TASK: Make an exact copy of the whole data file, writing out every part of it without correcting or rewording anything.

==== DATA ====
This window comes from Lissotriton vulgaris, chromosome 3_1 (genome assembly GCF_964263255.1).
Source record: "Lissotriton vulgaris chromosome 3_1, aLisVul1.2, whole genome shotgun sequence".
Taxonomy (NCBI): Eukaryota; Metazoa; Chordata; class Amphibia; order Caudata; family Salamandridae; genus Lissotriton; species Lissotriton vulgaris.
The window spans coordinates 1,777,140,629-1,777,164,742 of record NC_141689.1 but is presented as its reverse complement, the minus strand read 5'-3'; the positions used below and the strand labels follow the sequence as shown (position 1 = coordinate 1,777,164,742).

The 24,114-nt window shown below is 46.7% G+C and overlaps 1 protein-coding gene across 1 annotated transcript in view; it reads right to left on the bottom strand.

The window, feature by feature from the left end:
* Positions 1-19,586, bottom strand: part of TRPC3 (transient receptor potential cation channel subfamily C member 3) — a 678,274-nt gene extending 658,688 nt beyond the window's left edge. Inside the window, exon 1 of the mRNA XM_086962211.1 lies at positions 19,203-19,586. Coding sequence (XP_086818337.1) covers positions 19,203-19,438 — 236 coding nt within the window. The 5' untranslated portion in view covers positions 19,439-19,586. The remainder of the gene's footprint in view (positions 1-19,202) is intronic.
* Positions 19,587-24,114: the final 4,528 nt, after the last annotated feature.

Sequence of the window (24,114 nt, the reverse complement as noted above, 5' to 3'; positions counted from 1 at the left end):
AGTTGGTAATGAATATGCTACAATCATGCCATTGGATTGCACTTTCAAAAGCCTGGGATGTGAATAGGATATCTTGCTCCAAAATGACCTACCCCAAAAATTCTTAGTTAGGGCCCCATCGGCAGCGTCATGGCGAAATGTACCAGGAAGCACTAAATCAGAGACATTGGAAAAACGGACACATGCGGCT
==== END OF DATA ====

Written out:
This window comes from Lissotriton vulgaris, chromosome 3_1 (genome assembly GCF_964263255.1).
Source record: "Lissotriton vulgaris chromosome 3_1, aLisVul1.2, whole genome shotgun sequence".
Taxonomy (NCBI): Eukaryota; Metazoa; Chordata; class Amphibia; order Caudata; family Salamandridae; genus Lissotriton; species Lissotriton vulgaris.
The window spans coordinates 1,777,140,629-1,777,164,742 of record NC_141689.1 but is presented as its reverse complement, the minus strand read 5'-3'; the positions used below and the strand labels follow the sequence as shown (position 1 = coordinate 1,777,164,742).

The 24,114-nt window shown below is 46.7% G+C and overlaps 1 protein-coding gene across 1 annotated transcript in view; it reads right to left on the bottom strand.

The window, feature by feature from the left end:
* Positions 1-19,586, bottom strand: part of TRPC3 (transient receptor potential cation channel subfamily C member 3) — a 678,274-nt gene extending 658,688 nt beyond the window's left edge. Inside the window, exon 1 of the mRNA XM_086962211.1 lies at positions 19,203-19,586. Coding sequence (XP_086818337.1) covers positions 19,203-19,438 — 236 coding nt within the window. The 5' untranslated portion in view covers positions 19,439-19,586. The remainder of the gene's footprint in view (positions 1-19,202) is intronic.
* Positions 19,587-24,114: the final 4,528 nt, after the last annotated feature.

Sequence of the window (24,114 nt, the reverse complement as noted above, 5' to 3'; positions counted from 1 at the left end):
AGTTGGTAATGAATATGCTACAATCATGCCATTGGATTGCACTTTCAAAAGCCTGGGATGTGAATAGGATATCTTGCTCCAAAATGACCTACCCCAAAAATTCTTAGTTAGGGCCCCATCGGCAGCGTCATGGCGAAATGTACCAGGAAGCACTAAATCAGAGACATTGGAAAAACGGACACATGCGGCT